Is it a good idea for publishers to put their content directly on Facebook just because it loads faster?

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Facebook is already the way that millions of people get their news but they're getting it in a fashion that Facebook considers really slow it's taking an average of eight seconds between the time you tap on the link inside the Facebook app and the time that the article fully loads on your phone so they came up with instant articles it's a way of downloading those articles to your phone at rapid speed and in so doing Facebook hopes that you'll start consuming more of those articles than ever before that means that Facebook will get you to spend more time in the newsfeed and maybe the publishers who are publishing their articles to Facebook will start seeing more ad revenue it's a big idea and it might actually change the future of media for a lot of people on the team articles is just something that they love to read and we've all experienced that issue of tapping on an article and it takes super long time to load and you're sort of like should I go back or should I wait for it to load is it even reload and so we wanted to start with solving that problem but then go beyond that and bring a lot of the stuff that apps have been using to make experience is really great into publishing stuff like interactive maps audio captions autoplay videos high resolution photos the stuff that people expect from apps that you just don't get in mobile publishing because the tools are there enough so starting today inside the Facebook app some of the articles you'll see there or what's Facebook is calling instant articles as soon as you tap on the link you'll get all of the content from that publisher in a fraction of a second Facebook's also built a lot of tools for those publishers so that they can augment their stories with things like audio captions for photos or interactive maps it's a way of creating a new format just for Facebook when you go to tap on this one of the coolest things about instant articles is the article loads instantly so using a bunch of the stuff that Facebook's built up over the past couple years to make their photos and videos really fast we've now brought that to articles so when you tap on an article it loads instantly not only that we've given publishers a bunch of new creative tools to do stuff like autoplay video inline you can tap on the video and zoom into it and tilt around and see all the detail in this HD while its client and just by moving your hand you can sort of change the view of the video yeah you just tilt your phone back and forth and you can go look around it like you're there kind of those bees are terrifying by the way yeah my goodness and Facebook also did a lot of work to make sure that when you load up an article it feels like a story from that publisher so a National Geographic article actually looks like a National Geographic article it has a logo it shows you the author the photographer it even shows you their Facebook profiles in case you want to follow them and see more of their work and the sum total is something that feels more like a brand new format for publishing news more than just a different container for it inside the Facebook app so you guys build a lot of creative tools for publishers to take advantage of when they're putting together their instant articles why take that approach why not just sort of create a like box of text and let them drop in a couple of pictures I think the team is just legitimately motivated by making great articles you know that's sort of what we approach this project from the beginning as how could we bring lots of the stuff that publishers love to do in print and in traditional desktop websites and give them tools I can more easily be done on a mobile phone because that's a place that so many people are reading articles these days but it's really really difficult to create really interactive immersive experiences here most publishers today are still thinking in terms of website specifically desktop websites what Facebook wanted them to do was to create a new feed of content that would look really good on mobile so they created a way for publishers to easily upload everything they're doing straight to Facebook Facebook parses through that information and serves it up in a format that not only looks good on Facebook but is probably something that most publishers wouldn't be able to do themselves so let's just say it however instant articles play out on Facebook will likely have a big effect on the verge and on our parent company Vox media we're not a launch partner with instant articles but maybe we will be down the road and like any publisher will have to think about exactly what that means and what trade-offs were willing to make in the past publishers made a thing and then the audience came to that thing you made a newspaper like this or you made a website now with instant articles publishers are being asked to just become kind of one more stream of content on Facebook which means that they have to give up some control right now they don't have to give up any ad revenue down the road they probably will be asked to give up some of that revenue so there are a lot of trade offs that publishers are going to have to consider Facebook has a huge audience but that huge audience comes with some caveats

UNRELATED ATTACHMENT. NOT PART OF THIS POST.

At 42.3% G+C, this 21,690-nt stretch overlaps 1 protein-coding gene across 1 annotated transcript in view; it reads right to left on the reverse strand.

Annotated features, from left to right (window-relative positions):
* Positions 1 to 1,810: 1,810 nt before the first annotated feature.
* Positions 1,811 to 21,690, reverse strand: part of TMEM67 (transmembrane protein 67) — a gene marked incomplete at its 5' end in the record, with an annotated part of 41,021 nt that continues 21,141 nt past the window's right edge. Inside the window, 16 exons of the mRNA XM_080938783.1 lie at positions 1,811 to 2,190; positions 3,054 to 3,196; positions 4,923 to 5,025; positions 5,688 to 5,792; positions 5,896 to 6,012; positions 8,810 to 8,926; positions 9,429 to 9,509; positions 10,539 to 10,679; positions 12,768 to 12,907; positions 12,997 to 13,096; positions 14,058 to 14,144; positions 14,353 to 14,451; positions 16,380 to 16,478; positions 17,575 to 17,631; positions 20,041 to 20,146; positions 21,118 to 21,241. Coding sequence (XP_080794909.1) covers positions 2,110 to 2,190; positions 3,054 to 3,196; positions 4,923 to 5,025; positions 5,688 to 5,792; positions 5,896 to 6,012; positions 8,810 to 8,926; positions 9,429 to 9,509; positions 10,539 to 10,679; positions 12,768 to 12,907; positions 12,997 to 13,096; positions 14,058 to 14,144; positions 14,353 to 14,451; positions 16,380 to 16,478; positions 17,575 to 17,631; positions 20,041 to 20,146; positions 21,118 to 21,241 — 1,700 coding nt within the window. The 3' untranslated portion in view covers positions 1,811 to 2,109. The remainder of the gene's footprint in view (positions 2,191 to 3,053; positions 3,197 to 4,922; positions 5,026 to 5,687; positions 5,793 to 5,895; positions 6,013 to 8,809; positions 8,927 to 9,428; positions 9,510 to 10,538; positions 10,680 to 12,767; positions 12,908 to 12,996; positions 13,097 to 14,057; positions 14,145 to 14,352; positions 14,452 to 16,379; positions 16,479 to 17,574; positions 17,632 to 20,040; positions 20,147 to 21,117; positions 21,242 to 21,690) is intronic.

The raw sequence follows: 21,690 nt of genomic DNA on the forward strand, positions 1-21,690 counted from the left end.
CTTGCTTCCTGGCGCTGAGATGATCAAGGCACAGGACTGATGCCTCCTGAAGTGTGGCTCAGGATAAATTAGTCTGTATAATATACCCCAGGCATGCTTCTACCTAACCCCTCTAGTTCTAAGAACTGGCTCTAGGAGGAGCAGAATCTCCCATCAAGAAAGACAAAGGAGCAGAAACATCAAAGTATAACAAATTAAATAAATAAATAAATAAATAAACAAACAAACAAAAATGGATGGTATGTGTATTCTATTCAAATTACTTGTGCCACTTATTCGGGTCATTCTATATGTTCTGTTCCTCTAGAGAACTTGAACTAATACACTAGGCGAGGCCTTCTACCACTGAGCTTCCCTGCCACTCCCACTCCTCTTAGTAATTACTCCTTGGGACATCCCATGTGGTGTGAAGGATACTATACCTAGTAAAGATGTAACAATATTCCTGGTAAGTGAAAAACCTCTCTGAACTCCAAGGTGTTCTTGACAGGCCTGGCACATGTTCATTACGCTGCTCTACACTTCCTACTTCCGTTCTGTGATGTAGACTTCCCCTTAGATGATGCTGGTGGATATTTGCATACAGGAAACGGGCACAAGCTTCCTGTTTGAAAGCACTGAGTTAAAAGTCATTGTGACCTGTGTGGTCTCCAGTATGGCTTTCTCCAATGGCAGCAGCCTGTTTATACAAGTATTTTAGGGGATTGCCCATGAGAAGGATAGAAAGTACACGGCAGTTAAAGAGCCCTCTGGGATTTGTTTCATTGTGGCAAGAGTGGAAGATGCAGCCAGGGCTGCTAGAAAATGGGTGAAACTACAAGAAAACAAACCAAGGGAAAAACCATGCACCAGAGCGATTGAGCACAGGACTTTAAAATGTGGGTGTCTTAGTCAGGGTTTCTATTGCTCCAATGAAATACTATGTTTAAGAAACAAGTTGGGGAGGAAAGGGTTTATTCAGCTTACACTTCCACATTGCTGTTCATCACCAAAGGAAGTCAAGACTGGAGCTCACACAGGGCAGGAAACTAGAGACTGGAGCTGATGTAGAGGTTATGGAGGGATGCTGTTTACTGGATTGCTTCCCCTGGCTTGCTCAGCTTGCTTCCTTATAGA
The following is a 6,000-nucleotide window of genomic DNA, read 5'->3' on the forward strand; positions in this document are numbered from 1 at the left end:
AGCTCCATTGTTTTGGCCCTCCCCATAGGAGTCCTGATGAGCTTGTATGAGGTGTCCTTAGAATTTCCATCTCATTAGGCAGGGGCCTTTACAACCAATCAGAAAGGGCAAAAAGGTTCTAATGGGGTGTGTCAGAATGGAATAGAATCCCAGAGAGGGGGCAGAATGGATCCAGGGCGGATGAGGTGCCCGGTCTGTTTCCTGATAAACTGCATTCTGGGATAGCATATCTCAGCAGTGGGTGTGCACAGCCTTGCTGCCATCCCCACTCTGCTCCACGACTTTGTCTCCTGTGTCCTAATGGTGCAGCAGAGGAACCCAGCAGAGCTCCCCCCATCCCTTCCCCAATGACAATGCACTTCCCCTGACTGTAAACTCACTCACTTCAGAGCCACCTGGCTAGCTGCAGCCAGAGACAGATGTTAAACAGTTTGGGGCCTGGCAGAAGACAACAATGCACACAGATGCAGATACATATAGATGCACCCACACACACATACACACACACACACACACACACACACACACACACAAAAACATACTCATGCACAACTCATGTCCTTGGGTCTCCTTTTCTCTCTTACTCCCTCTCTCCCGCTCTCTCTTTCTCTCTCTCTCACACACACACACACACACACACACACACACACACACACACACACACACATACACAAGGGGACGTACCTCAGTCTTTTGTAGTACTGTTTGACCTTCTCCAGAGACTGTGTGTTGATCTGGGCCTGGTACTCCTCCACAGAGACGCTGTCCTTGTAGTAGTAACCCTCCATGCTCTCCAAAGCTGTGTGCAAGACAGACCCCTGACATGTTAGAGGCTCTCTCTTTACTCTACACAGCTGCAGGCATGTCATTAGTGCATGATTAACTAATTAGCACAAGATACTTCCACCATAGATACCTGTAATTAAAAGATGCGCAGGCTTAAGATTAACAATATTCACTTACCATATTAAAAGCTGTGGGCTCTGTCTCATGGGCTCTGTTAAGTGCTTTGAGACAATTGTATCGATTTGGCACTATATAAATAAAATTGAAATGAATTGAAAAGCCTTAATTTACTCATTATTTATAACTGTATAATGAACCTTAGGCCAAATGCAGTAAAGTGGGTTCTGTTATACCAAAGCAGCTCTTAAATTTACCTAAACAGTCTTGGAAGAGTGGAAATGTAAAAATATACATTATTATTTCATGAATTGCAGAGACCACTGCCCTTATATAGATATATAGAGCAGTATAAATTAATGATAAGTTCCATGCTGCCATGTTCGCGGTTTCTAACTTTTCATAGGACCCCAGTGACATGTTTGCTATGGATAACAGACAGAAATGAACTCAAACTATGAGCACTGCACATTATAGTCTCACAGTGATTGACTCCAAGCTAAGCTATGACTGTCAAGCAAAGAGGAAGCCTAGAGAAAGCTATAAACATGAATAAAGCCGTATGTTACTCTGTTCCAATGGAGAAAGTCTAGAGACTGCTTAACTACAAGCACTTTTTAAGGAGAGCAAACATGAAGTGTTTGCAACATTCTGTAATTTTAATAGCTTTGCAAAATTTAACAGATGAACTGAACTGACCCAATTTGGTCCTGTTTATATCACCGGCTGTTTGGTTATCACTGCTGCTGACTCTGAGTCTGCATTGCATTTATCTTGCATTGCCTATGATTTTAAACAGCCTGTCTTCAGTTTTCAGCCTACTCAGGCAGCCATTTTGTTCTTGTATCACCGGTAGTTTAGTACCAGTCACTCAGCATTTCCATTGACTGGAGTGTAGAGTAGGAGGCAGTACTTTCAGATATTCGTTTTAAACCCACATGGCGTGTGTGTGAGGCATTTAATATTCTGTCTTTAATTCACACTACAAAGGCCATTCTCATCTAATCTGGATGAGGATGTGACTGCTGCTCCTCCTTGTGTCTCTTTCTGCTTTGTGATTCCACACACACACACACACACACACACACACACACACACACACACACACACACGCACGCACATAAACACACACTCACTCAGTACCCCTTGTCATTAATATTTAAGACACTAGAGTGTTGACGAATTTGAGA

38 thoughts on “Facebook brings "instant articles" to News Feed

  1. I tried to copy the article url and paste it in a new Facebook post then i tried to review it from an Android Phone, but still it doesn't appear as instant article and the slow downloading is appearing instead to convert me to the original website. I don't know where is the problem?

  2. I barely use Facebook nowadays. So I thought I'd try it out. Didn't see any "Instant Articles". Is it supposed to work now or is it launching in an update?

  3. Okay, let me get this straight: Facebook makes an RSS Reader. Renames it to "Instant Articles" for the hype. Later down the line Facebook would have control over the content(s) you post, with a slice of your revenue. Now your content, money, and soul belongs to Facebook.

    And somehow this is the future of media… *rolls eyes*